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5/23/2019 Curriculum Management System

NEW COURSE
ELEVATING STUDENT SUCCESS: As you develop the content, teaching methods, pedagogy, and delivery methods of your
course, keep in mind how your course is culturally responsive, re ects a diversity of voices, and accounts for a wide variety of
learning styles. Learning styles account for one aspect of classroom diversity practices. The presence of cultural diversity in the
classroom is not as much about accommodating students as it is engendering student encounters with diversity. For insights
into the diversity of some of our students, click here (https://www.pdx.edu/profile/snapshot-portland-state).

For resources about how to build diversity into your teaching methods, click here (http://guides.library.pdx.edu/c.php?
g=527355&p=3605346) to access the PSU Library’s guide to Culturally Responsive & Inclusive Curriculum Resources.

The UCC and GC encourages the submission of curriculum proposals at any time, and will act on proposals as they are
received. Departments should be aware, however, of a variety of considerations that will determine whether an approved
proposal will appear in the next catalog and/or Schedule of Classes. OAA recommends that course proposals should reach the
OAA review stage by or around January 15th if they are to have a reasonable chance of appearing in the next academic catalog.

There is no automatic SAVE feature; be sure to SAVE your work often.

College/School and Effective Term


Department
Political Science

College/School
College of Urban and Public Affairs

Effective Term
Fall

Effective Year
2019

General Catalog and Banner Information


Course Pre x
PS

Subject Name
Political Science

Course Number
585

Only enter numerical values in this eld. If you enter the pre x here the system will not allow you to submit your proposal. 

The "Avoid existing course numbers" pop-up window allows you to review a list of currently active course
numbers under that prefix which CANNOT be used in a 'New Course' proposal.

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Catalog Course Title


Conservative Political Thought

(max 100 characters)

Banner Title
Conservative Political Thought
(Provide the short title of the course as you want it to appear in the online schedule of classes. Not to exceed 30 characters.)

Catalog Course
Description

A survey of conservative political thought beginning with the foundational works of Burke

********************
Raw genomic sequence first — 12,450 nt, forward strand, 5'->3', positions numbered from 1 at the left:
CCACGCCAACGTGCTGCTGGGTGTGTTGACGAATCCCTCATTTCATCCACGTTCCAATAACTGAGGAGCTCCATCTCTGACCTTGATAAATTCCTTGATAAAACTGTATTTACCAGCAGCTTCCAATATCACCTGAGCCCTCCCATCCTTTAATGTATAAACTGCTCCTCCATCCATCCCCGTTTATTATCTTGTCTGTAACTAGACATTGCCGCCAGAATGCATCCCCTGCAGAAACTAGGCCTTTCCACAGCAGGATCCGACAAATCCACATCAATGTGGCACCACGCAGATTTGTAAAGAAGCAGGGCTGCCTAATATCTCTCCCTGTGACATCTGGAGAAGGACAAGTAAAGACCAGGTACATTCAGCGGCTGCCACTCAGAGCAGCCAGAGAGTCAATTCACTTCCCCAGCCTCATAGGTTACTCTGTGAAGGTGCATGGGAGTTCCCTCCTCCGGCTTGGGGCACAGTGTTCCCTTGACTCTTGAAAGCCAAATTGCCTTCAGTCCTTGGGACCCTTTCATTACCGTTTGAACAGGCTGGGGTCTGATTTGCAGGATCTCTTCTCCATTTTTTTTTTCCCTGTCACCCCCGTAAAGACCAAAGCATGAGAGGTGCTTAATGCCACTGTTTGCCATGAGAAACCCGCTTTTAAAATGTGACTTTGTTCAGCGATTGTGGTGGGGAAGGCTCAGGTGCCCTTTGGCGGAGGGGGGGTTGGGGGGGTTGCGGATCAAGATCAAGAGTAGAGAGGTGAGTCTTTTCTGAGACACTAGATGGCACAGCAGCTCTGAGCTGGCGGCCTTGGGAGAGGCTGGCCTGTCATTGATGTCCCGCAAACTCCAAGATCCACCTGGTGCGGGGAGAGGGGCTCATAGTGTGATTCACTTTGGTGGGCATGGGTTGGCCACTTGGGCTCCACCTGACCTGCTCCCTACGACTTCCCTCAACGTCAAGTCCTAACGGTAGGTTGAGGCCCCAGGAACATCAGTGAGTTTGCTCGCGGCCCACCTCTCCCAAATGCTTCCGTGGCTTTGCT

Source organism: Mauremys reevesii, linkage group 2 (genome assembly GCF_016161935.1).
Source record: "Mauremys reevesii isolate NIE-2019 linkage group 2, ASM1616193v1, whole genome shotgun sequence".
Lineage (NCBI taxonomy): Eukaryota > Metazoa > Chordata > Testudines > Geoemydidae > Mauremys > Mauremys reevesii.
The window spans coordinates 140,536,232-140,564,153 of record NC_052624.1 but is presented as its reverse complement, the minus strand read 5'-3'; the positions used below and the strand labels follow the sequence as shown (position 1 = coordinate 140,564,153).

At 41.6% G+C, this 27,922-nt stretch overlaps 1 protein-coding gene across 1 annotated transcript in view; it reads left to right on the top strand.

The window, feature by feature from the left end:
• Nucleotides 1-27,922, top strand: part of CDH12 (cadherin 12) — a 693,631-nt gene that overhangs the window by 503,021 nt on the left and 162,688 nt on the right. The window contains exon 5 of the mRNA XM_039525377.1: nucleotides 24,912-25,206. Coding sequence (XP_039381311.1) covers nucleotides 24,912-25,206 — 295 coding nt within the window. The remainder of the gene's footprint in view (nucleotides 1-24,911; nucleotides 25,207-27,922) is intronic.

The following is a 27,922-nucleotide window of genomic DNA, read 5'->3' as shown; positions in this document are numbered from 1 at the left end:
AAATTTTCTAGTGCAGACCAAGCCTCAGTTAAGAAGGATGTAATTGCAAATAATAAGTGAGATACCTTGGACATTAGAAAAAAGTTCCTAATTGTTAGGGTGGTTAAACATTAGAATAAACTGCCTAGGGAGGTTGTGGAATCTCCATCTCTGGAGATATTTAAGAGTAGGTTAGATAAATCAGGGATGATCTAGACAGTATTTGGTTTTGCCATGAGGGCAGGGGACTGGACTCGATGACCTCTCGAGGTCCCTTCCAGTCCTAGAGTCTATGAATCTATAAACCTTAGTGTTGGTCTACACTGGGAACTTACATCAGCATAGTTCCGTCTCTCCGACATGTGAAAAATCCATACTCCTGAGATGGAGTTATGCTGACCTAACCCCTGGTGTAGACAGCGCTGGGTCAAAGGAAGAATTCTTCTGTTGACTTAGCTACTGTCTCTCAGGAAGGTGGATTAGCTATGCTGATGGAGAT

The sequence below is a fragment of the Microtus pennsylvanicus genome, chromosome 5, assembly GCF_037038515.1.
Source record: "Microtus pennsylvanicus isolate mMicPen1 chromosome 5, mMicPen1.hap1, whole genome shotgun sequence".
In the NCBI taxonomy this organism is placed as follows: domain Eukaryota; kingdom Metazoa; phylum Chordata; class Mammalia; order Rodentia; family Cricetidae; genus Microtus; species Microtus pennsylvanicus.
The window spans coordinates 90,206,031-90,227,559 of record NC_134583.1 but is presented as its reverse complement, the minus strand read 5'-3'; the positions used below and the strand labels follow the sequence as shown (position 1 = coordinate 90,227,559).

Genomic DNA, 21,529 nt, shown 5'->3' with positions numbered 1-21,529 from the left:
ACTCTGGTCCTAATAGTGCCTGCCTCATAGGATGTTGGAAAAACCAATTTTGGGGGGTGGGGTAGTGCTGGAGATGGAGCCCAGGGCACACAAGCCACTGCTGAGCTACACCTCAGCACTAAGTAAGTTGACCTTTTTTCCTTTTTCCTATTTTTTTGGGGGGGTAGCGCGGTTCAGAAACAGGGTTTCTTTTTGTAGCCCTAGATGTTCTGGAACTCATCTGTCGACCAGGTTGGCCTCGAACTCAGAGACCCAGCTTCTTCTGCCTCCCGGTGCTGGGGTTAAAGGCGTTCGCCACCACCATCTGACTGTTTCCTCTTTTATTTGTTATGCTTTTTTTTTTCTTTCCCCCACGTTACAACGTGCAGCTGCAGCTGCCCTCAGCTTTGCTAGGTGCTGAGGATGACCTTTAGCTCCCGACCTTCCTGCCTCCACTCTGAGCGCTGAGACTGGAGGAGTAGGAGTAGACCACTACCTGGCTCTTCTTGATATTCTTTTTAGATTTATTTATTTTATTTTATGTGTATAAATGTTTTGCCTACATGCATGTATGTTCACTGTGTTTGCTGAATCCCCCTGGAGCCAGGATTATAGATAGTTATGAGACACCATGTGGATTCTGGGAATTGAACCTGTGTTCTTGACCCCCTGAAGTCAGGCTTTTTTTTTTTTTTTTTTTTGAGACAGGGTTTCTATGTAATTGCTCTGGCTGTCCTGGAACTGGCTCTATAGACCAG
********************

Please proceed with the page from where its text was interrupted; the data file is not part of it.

and covering contemporary statements. Coverage of European, British, and American
conservative thought.

(Not to exceed a maximum of 75 words. Include any "expected preparation" as part of the catalog description.)

Will it be a dual-level (slash) course?


Yes

No

Dual-Level (Slash) Course


Dual-Level (Slash) Course Catalog Statement
Also offered for undergraduate-level credit as PS 485 and may be taken only once for
credit.

A separate new course proposal must be submitted for this course number except when adding a new number to an existing course, i.e., adding
a new 400-level course to an existing 500-level course or adding a new 500-level course to an existing 400-level course.

Select a Course

Only use the Add Course option if there is an existing single-level course that is being restructured as a dual-level (slash) course. Use the Add
Course button to show which existing course is being restructured as a dual-level (slash) course.

Will it be cross-listed with another course?


Yes

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No

Credit Hours
Credit Hour Catalog
Statement
4

Minimum Credit
Hours
4

Maximum Credit
Hours
4

Course Prerequisite(s)
If there are NO prerequisites required leave this section blank. (Do not post 'None'.)

Prerequisite Catalog Statement

Select a Course

Prerequisite minimum
passing grade

Is concurrent
enrollment in the
indicated prerequiste
permitted?

Course Corequisite(s)
Corequisites may not include "or" statements (e.g. Course 123 or Course 456) as the student information system cannot enforce such a statement.

Corequisite Catalog Statement

Select a Course

Is course repeatable?
Yes

No

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Grading Option
Letter only

Course intended for


Graduates

Instructional Method
(identify only the PRIMARY instructional method used in the course) (Used by Registrar for coding in Banner.)
lecture

seminar

experiential

activity

discussion

recitation

research

lab/studio

Enrollment Projections
Total needs to equal 100%
Lower Division
Percentage

Upper Division
Percentage

Graduate Percentage
100